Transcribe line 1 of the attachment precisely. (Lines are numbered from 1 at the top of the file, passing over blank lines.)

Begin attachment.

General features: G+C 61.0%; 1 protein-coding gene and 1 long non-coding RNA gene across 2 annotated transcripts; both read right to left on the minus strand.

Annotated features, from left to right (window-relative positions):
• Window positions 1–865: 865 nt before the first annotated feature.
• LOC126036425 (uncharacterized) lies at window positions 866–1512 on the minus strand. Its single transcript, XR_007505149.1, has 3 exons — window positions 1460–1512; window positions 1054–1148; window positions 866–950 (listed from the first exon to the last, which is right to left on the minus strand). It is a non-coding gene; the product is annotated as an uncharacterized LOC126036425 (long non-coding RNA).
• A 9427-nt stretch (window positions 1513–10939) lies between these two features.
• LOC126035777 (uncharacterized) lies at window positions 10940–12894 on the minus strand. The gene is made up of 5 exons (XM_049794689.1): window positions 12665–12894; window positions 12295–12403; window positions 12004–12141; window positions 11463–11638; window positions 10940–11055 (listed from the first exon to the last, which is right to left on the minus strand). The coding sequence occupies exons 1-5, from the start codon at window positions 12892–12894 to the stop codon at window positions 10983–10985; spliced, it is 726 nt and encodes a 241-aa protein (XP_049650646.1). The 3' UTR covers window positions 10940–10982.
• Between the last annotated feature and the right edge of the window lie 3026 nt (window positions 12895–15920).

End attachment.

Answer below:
General features: G+C 61.0%; 1 protein-coding gene and 1 long non-coding RNA gene across 2 annotated transcripts; both read right to left on the minus strand.